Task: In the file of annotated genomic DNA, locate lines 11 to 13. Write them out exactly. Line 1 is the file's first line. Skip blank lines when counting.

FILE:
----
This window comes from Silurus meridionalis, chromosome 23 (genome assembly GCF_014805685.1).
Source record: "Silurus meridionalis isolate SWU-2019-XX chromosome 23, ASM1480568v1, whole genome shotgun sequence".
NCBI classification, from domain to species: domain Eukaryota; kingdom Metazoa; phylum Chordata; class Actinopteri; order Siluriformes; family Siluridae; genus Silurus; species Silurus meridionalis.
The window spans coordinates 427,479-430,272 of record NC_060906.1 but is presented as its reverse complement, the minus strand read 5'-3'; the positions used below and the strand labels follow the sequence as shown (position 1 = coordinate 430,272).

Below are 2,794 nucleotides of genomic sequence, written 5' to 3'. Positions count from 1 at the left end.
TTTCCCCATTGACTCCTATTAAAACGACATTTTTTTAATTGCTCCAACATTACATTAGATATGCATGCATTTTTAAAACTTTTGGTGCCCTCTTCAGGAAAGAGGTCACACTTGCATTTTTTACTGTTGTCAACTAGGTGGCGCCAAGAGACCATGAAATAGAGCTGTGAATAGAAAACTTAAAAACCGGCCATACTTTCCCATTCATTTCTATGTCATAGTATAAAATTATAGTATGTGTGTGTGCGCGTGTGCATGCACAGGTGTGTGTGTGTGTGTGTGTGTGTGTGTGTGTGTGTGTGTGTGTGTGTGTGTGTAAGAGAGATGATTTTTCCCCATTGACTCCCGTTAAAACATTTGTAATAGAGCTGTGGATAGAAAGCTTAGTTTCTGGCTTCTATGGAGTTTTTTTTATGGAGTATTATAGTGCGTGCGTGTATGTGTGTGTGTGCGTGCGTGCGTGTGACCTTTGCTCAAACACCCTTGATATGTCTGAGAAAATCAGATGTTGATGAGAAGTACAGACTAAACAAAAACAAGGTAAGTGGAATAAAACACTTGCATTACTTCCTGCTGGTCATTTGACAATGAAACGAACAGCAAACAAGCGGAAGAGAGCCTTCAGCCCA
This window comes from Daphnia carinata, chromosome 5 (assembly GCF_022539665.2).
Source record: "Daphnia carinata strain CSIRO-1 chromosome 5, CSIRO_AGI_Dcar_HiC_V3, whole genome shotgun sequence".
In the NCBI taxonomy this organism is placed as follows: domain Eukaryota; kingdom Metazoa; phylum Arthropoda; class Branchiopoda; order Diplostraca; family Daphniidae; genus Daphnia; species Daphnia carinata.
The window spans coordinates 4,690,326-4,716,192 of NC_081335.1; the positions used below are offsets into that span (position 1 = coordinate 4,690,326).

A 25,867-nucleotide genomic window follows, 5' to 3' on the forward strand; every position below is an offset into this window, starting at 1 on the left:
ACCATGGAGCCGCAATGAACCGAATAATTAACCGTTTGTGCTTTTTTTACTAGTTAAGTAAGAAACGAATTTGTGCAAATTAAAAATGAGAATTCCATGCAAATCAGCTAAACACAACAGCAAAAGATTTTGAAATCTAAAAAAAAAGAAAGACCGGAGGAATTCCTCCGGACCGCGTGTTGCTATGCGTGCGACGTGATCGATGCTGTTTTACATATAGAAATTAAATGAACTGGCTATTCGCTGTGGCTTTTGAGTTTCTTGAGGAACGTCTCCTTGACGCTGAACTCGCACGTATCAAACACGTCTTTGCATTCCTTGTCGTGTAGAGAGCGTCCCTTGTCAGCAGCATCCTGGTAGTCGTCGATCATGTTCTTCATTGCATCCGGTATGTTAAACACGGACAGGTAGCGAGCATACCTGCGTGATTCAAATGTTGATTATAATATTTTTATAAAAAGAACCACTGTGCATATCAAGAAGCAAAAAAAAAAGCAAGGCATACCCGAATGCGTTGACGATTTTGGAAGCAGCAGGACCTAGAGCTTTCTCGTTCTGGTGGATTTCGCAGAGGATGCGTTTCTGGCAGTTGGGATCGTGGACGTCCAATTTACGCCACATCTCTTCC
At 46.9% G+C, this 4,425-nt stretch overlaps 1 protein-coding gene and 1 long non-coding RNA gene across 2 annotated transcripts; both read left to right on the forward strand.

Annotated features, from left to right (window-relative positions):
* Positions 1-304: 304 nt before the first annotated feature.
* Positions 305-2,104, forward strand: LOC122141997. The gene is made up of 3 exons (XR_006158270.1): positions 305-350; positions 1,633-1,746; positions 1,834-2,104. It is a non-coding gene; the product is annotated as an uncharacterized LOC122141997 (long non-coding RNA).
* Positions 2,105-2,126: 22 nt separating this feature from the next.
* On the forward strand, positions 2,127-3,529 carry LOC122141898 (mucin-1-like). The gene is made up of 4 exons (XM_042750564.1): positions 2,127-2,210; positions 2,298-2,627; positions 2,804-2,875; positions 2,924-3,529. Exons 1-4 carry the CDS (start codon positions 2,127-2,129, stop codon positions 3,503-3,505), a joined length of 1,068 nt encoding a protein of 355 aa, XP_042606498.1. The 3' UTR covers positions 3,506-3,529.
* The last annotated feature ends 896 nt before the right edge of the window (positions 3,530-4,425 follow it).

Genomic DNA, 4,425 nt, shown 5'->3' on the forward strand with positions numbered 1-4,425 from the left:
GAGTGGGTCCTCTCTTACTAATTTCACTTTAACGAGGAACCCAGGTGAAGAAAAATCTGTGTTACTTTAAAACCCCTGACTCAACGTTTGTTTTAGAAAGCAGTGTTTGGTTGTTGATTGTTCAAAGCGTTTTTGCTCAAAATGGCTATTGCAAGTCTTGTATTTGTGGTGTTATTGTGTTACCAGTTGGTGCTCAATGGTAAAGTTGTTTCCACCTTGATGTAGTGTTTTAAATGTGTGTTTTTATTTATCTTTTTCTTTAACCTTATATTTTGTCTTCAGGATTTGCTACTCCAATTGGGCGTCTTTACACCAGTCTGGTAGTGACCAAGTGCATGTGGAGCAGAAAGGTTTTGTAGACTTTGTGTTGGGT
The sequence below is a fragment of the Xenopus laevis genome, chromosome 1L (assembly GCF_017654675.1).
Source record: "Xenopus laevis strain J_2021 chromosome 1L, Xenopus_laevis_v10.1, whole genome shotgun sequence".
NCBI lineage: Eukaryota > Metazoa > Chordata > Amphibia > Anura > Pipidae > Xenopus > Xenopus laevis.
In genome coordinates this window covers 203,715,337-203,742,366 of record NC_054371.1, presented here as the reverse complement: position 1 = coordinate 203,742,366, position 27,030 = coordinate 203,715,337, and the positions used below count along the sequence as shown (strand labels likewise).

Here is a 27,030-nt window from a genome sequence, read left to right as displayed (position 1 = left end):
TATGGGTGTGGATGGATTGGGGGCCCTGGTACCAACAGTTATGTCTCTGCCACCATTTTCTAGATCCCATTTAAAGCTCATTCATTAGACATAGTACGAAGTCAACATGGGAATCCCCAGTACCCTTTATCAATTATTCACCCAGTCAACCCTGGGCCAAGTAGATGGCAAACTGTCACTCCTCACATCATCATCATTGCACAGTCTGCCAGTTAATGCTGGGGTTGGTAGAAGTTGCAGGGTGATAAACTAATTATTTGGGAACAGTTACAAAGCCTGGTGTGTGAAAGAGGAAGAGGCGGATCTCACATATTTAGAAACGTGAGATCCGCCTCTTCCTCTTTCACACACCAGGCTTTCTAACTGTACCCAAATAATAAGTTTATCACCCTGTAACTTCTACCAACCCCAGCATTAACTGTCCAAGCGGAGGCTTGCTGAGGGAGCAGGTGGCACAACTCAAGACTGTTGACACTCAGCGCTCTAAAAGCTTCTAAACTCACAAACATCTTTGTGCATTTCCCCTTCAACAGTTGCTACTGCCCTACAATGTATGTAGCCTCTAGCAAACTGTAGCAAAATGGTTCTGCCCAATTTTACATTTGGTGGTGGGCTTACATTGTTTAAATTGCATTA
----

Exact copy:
A 25,867-nucleotide genomic window follows, 5' to 3' on the forward strand; every position below is an offset into this window, starting at 1 on the left:
ACCATGGAGCCGCAATGAACCGAATAATTAACCGTTTGTGCTTTTTTTACTAGTTAAGTAAGAAACGAATTTGTGCAAATTAAAAATGAGAATTCCATGCAAATCAGCTAAACACAACAGCAAAAGATTTTGAAATCTAAAAAAAAAGAAAGACCGGAGGAATTCCTCCGGACCGCGTGTTGCTATGCGTGCGACGTGATCGATGCTGTTTTACATATAGAAATTAAATGAACTGGCTATTCGCTGTGGCTTTTGAGTTTCTTGAGGAACGTCTCCTTGACGCTGAACTCGCACGTATCAAACACGTCTTTGCATTCCTTGTCGTGTAGAGAGCGTCCCTTGTCAGCAGCATCCTGGTAGTCGTCGATCATGTTCTTCATTGCATCCGGTATGTTAAACACGGACAGGTAGCGAGCATACCTGCGTGATTCAAATGTTGATTATAATATTTTTATAAAAAGAACCACTGTGCATATCAAGAAGCAAAAAAAAAAGCAAGGCATACCCGAATGCGTTGACGATTTTGGAAGCAGCAGGACCTAGAGCTTTCTCGTTCTGGTGGATTTCGCAGAGGATGCGTTTCTGGCAGTTGGGATCGTGGACGTCCAATTTACGCCACATCTCTTCC
At 46.9% G+C, this 4,425-nt stretch overlaps 1 protein-coding gene and 1 long non-coding RNA gene across 2 annotated transcripts; both read left to right on the forward strand.